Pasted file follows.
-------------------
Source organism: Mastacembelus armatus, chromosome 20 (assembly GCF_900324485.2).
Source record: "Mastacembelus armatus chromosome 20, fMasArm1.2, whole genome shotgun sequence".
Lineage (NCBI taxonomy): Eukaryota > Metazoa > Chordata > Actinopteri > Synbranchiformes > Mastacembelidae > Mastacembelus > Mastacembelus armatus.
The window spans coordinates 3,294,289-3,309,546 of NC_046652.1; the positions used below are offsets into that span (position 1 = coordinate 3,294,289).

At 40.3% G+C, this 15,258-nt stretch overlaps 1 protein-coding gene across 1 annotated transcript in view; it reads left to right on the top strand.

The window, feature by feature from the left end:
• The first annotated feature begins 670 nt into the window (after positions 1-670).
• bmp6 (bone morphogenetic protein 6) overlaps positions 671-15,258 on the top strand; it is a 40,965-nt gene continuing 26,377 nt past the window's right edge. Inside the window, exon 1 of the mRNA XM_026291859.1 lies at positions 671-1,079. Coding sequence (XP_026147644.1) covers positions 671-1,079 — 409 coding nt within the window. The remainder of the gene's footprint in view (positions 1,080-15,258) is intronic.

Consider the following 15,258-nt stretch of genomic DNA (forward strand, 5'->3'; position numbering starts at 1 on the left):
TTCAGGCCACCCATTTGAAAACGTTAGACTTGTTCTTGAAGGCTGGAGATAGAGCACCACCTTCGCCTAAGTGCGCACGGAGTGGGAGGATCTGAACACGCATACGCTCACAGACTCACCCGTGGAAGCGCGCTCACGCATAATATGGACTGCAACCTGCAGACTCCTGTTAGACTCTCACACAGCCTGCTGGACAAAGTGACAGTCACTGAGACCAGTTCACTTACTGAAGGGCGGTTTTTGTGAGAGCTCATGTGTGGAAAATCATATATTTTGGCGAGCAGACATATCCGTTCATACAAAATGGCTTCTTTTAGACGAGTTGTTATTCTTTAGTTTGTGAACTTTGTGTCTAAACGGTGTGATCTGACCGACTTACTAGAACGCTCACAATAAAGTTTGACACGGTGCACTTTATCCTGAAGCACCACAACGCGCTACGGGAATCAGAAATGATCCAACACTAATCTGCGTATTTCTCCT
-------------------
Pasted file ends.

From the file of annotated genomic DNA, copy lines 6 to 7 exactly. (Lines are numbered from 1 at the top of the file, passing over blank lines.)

The window, feature by feature from the left end:
• The first annotated feature begins 670 nt into the window (after positions 1-670).